It is estimated that 16 million families participated in some kind of environmental and wildlife activities last year. If you've stood in the national parks behind many tourists attempting to get one candid shot or ventured on a vacation where there's a line-up for a picnic table, this figure may not surprise you. But long lines, overcrowded campsites and limited parking in the canyons probably won't deter many of us who continue outdoor activities carrying backpacks, insect spray and field guides.

Two national organizations dedicated to bringing nature to the public have teamed with leading publishers to produce field guides for young readers. The National Audubon Society, long known for issuing outstanding guides and art about nature and the World Wildlife Fund, a conservation organization "working to save life on Earth" have made efforts for beginners to understand the world around them.Scholastic and the National Audubon Society have combined their focus to encourage young readers with a series called FIRST FIELD GUIDES (Scholastic Reference; $17.95 hardcover, $10.95 paperback). This is a first in guides specifically planned for children age 8 and older debuting with four titles: "Birds," "Insects," "Wildflowers" and "Rocks and Minerals."

There are many features that make this series outstanding. First are the hundreds of vivid full color photos that show species in natural settings, many from your own backyard. For example, in "Wildflowers" the page on sunflowers tells what to look for on the plant, habitat and three similar species. (Did you know the Jerusalem Artichoke is related to the sunflower?) Another feature is the layout of the guides.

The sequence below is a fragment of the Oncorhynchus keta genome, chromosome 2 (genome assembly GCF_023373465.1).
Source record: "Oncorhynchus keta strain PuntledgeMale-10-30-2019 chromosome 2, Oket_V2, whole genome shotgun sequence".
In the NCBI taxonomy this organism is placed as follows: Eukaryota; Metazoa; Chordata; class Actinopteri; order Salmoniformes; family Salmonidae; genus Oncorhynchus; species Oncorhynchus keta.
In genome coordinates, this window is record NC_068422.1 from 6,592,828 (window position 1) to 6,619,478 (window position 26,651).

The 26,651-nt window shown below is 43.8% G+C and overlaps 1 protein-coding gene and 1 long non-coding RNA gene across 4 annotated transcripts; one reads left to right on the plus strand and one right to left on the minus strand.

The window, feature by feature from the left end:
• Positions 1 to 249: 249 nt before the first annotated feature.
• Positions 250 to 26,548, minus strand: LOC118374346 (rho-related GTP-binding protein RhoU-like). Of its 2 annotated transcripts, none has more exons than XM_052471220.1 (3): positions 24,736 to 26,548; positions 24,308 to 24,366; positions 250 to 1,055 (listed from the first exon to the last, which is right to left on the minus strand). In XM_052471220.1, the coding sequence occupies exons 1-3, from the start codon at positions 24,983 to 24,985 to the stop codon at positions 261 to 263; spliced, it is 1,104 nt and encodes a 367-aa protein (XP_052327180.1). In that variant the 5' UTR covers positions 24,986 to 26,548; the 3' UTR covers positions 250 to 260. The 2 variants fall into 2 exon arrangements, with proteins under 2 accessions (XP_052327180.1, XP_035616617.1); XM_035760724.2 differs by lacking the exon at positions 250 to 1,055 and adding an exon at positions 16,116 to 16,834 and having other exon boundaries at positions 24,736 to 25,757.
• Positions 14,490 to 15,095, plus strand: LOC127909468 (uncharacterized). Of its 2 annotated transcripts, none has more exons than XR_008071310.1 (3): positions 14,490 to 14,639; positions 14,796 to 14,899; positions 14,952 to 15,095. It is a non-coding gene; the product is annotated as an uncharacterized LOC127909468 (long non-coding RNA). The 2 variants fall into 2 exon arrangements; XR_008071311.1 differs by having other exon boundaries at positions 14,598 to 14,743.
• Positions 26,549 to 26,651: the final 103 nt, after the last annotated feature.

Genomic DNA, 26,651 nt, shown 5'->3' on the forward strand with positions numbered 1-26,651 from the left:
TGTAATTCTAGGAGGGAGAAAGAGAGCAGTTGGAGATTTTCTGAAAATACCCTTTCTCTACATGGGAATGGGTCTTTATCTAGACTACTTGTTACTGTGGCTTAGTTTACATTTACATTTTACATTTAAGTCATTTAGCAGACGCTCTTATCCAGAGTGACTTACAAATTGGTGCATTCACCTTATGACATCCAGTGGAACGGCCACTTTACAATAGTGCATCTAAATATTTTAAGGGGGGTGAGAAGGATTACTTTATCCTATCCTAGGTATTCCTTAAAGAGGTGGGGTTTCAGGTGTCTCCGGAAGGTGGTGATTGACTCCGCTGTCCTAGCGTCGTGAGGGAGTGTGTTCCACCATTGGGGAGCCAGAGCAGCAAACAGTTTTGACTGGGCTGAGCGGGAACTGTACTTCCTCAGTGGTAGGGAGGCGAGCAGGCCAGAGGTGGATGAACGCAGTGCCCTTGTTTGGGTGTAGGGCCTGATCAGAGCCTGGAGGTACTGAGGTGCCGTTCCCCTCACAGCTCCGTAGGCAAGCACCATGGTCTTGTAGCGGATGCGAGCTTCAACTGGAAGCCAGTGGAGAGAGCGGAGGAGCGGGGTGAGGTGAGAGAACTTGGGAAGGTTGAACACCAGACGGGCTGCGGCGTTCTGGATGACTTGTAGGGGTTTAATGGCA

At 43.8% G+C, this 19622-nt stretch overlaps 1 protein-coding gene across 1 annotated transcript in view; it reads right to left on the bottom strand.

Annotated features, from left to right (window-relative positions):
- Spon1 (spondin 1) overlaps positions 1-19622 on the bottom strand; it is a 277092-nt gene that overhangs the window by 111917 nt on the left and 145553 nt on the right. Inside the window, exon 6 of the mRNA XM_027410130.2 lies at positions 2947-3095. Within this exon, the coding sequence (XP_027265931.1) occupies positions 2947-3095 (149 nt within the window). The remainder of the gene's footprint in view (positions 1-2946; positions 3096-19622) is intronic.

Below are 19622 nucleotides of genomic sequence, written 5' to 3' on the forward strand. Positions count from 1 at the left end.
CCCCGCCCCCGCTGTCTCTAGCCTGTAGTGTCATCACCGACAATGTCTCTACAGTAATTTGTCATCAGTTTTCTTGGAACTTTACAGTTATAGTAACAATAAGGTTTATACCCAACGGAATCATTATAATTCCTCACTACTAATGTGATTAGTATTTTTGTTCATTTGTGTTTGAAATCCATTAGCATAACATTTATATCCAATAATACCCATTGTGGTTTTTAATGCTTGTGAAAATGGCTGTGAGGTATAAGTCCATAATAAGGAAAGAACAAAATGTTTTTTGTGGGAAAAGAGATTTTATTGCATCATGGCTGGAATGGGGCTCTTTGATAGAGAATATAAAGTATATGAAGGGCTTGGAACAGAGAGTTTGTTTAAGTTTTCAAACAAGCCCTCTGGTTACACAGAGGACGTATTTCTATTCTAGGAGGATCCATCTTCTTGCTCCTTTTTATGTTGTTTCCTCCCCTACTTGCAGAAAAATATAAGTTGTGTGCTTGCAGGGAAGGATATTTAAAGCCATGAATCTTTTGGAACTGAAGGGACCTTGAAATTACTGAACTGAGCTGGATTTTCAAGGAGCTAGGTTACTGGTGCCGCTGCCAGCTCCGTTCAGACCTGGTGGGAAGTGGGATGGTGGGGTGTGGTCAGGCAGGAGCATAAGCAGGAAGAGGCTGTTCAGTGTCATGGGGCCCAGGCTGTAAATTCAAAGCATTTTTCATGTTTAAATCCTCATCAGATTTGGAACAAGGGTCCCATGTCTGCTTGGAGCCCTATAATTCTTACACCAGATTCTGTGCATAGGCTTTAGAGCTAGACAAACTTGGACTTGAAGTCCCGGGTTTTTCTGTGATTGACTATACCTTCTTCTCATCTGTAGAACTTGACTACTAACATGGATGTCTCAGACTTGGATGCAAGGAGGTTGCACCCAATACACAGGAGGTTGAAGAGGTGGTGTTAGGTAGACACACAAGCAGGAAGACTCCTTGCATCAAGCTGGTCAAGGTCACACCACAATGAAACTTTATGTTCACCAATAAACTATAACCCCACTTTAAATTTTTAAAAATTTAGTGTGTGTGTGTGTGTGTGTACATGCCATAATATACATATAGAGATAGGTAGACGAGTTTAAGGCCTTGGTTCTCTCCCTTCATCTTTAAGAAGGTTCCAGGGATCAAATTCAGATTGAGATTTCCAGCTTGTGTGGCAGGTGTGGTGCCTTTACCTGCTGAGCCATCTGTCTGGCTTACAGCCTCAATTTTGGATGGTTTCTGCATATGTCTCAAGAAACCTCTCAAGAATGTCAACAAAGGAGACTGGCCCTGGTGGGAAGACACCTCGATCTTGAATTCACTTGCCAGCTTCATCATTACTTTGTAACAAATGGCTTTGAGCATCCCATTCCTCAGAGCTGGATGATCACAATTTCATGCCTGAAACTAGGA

In "Birds" the description of the avian anatomy, migration, feathers, reproduction and qualities of the birds in natural settings is given. The identification of birds display more than four dozen of the most common birds in North America as well as 125 additional species. I particularly enjoyed the pages showing the 50 state birds.

An added feature is a "spotter's guide," a ready-reference card for quick identification of a species with a page number source. Other references are in abundance with contents, glossary and index pages. Included also throughout are hints on ecology and protecting the environment while out in the field.

The sturdy vinyl cover is very enticing (field guides do get mud and berry juice spattered on them) and the size, which is slim and compact, is just right for a backpack.

While Scholastic editorial director Wendy Barish admits they were intended for children, parents are likely to find them helpful and interesting.

World Wildlife Fund books has produced books for the preschooler with two new titles, ANIMAL 1 2 3's and BUGS (Cedco Publishing. $12.95 each).

They are designed to teach basic skills through a child's observation of animals in nature. Familiar as well as unusual animals and insects are included with full-color photographs and simple text. In the counting book, for instance, children are encouraged to count the "fourteen macaws" perched on natural stone and the number 14. The creepy crawlers, buzzers and fliers in the Bugs book will delight even the squeamish.

A royalty from the sale of each book goes directly to World Wildlife Fund's efforts to leave our children a living planet.